One of the biggest changes Elon University is striving to make in the upcoming years is the push toward fusing the residential experience and the academic experience. One way the university is working towards this goal is through living learning communities (LLCs).
Currently, 420 students live in defined learning communities. The LLC program is expanding, according to Laura Arroyo, associate director of residence life for residential education.
Arroyo said there will be 22 LLCs next year, and most communities will be expanding to include more members.
Typically LLCs have been a popular choice for first-year students trying to find their niches on campus, but Arroyo said Elon is trying to get more upperclassmen to live in them.
“We had a number of upperclassman apply this year because we’ve really revamped our program,” Arroyo said. “I think that upperclassmen have found that they fit in there too.”
Freshman Riley Billman currently lives in the Communications Learning Community. She will be living there again next year as the resident assistant.
“I really love living on this floor, and I wouldn’t want to live anywhere else next year,” Billman said. “I have an idea of starting a mentor program on the hall. There will be several sophomores, and I think it could be really helpful for the freshmen.”
Learning communities exist to help students both academically and socially.
Junior Maggie Macdonald lived in the International Learning Community for two years. She originally decided to live there to have something in common with the people she lived with.
“In a learning community, ideally, [academics and sociality] are mixed in a way so that you don’t know you’re learning,” Macdonald said. “There were social aspects because we hung out a lot, but we were always talking about each other’s cultures and learning about different cultures. That’s something you don’t always get on campus.”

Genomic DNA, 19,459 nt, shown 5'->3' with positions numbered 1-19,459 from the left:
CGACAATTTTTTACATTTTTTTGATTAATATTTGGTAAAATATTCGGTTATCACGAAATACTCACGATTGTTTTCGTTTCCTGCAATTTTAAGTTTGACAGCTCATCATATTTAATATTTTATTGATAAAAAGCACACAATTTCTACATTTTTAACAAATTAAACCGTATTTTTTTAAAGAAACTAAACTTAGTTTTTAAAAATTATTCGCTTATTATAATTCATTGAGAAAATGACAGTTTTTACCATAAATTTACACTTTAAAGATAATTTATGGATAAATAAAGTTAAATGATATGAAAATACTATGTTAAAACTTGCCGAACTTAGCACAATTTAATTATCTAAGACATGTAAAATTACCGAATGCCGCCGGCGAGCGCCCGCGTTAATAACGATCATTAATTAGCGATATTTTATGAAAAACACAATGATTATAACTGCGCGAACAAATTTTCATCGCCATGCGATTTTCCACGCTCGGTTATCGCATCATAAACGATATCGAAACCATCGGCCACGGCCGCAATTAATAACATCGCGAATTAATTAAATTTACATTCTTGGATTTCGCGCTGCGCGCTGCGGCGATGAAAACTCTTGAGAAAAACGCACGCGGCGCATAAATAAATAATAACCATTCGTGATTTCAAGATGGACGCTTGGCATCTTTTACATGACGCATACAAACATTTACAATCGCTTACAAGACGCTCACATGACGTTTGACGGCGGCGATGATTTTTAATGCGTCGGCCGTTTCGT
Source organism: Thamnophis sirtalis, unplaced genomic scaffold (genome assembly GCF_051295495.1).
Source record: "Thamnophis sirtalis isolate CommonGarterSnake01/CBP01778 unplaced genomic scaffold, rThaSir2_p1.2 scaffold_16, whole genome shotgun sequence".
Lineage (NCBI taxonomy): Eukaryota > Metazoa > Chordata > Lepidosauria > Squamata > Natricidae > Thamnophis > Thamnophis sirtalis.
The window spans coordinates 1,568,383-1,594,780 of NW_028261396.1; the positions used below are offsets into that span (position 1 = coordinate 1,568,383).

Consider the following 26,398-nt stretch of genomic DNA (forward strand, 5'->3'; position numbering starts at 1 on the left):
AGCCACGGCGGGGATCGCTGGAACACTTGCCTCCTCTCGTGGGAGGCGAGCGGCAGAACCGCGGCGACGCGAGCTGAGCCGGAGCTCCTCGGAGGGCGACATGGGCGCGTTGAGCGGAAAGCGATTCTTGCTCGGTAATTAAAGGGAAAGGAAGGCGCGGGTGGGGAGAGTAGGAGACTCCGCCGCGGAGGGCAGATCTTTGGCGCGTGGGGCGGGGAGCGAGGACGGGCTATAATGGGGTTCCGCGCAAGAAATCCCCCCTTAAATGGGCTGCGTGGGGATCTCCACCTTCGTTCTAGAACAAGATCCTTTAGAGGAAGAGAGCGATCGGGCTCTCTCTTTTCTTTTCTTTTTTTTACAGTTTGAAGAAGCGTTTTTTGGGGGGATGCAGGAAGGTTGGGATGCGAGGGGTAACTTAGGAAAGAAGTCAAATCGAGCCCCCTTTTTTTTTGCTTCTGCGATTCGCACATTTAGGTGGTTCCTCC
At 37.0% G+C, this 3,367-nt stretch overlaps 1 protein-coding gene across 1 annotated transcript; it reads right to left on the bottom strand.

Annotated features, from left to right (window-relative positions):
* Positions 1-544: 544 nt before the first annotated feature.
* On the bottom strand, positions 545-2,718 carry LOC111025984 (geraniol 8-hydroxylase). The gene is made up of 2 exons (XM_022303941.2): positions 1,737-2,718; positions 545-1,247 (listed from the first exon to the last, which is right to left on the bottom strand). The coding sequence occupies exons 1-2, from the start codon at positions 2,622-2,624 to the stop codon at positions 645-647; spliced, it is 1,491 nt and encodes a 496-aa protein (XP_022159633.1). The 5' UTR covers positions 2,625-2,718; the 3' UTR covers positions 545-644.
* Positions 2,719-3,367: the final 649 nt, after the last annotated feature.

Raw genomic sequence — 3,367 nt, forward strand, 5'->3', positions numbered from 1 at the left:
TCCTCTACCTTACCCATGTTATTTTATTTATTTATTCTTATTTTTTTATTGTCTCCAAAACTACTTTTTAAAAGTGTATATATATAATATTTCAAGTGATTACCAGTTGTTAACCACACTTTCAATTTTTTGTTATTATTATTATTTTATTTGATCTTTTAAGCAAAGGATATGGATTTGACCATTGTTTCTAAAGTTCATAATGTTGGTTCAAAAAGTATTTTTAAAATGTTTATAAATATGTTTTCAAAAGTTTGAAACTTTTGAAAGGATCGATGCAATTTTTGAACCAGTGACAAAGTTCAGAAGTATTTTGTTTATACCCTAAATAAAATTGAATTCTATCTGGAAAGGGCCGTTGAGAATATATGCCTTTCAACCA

Ryan Sienerth, a sophomore living in the Science, Technology and Mathematics (STEM) Learning Community, said he sees his hall mates helping each another with schoolwork since they are in many of the same classes.
“I often see groups of my hall mates attempting to work through physics or chemistry problems together,” he said. “The learning community generally makes the resource of others in your subject readily available.”
Billman also said she sees members of her community working together.
“I’ve helped people make videos and be in projects, and it’s nice to know that there are a bunch of people right here that are willing to help me as well if I need it,” she said. “And then its really great knowing that my best friends are all right down the hall, so I can always find someone to get breakfast with.”
Each learning community has a faculty adviser who helps plan events for the hall and be a stabilizing force in the community. Several professors live in the learning community with their students.
“It made me so much more confident and comfortable around my professors, living down the hall from one,” Macdonald said. “If you get an adviser who is passionate and willing to put in a lot of time, it’s really beneficial to everyone.”
Seinerth’s advisor, Tony Crider, does not live on the hall with the students, but still plays an active role in the community.
“Crider is an excellent fit for the hall,” Sienerth said. “He’s concerned with issues on the hall just like we are.”
The faculty adviser receives a stipend to plan activities such as bringing in speakers and going on excursions to foster group bonding and introduce students to new experiences.
Despite the benefits some students receive from LLCs, not everyone has found their niche in them.
Sophomore Joey Louis lives in the Arts and Letters learning community.
“I like living where I am, but I can’t say that being in a learning community has really helped me in any way,” Louis said. “I don’t know about other learning communities, but we haven’t really done much together as a community.
Freshman Dawson Nance considered living in a learning community but ultimately decided not to apply.
“I’m really happy with where I am now,” Nance said. “I’ve met a great group of people on my hall, and I know a lot of people who have transferred out of their learning communities because they didn’t fit in. I definitely don’t regret not living in one.”
LLCs are a large part of the Elon residential community and as Elon expands and changes, learning communities will change as well.
“LLCs are constantly evolving, and what works this year might not work next year,” Arroyo said. “They are a student-run thing, and it’s all about what students need at this time in their life.”